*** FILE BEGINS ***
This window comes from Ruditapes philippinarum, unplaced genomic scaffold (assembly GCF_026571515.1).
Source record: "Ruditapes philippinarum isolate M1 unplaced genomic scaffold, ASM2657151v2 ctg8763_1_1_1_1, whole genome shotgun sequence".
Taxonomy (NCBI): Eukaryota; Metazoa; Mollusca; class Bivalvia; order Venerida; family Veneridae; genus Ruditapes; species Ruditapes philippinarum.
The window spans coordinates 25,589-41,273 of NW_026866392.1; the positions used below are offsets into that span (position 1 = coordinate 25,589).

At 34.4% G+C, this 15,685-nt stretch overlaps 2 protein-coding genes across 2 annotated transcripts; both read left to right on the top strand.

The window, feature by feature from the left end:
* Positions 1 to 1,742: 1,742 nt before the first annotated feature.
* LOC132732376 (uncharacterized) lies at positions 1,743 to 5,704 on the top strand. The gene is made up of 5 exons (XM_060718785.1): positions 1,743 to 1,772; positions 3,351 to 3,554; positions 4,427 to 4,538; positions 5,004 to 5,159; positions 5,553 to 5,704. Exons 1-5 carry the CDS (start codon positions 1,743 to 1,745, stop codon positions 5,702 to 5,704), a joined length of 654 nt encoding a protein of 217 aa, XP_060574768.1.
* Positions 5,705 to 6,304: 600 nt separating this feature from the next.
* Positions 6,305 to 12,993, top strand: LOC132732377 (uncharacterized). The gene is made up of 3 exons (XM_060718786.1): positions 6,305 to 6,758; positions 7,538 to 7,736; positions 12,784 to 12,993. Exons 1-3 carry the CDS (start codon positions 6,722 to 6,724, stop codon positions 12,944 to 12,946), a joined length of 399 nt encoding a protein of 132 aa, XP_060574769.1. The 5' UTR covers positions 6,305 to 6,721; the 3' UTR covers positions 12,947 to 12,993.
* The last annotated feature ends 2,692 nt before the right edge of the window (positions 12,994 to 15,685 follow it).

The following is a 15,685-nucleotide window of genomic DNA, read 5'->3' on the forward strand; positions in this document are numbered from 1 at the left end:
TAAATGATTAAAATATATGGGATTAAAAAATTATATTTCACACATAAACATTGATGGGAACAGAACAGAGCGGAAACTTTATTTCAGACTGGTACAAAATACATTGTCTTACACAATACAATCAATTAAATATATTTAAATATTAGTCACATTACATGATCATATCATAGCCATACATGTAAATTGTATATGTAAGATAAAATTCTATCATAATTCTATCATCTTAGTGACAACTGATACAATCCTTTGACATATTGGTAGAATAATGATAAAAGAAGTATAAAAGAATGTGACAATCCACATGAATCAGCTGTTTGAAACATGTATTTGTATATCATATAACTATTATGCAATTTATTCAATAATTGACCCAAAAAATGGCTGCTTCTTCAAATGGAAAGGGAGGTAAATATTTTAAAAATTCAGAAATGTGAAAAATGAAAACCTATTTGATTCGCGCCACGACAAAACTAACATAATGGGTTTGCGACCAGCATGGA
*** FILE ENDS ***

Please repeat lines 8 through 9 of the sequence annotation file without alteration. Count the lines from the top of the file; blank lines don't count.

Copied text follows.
* LOC132732376 (uncharacterized) lies at positions 1,743 to 5,704 on the top strand. The gene is made up of 5 exons (XM_060718785.1): positions 1,743 to 1,772; positions 3,351 to 3,554; positions 4,427 to 4,538; positions 5,004 to 5,159; positions 5,553 to 5,704. Exons 1-5 carry the CDS (start codon positions 1,743 to 1,745, stop codon positions 5,702 to 5,704), a joined length of 654 nt encoding a protein of 217 aa, XP_060574768.1.
* Positions 5,705 to 6,304: 600 nt separating this feature from the next.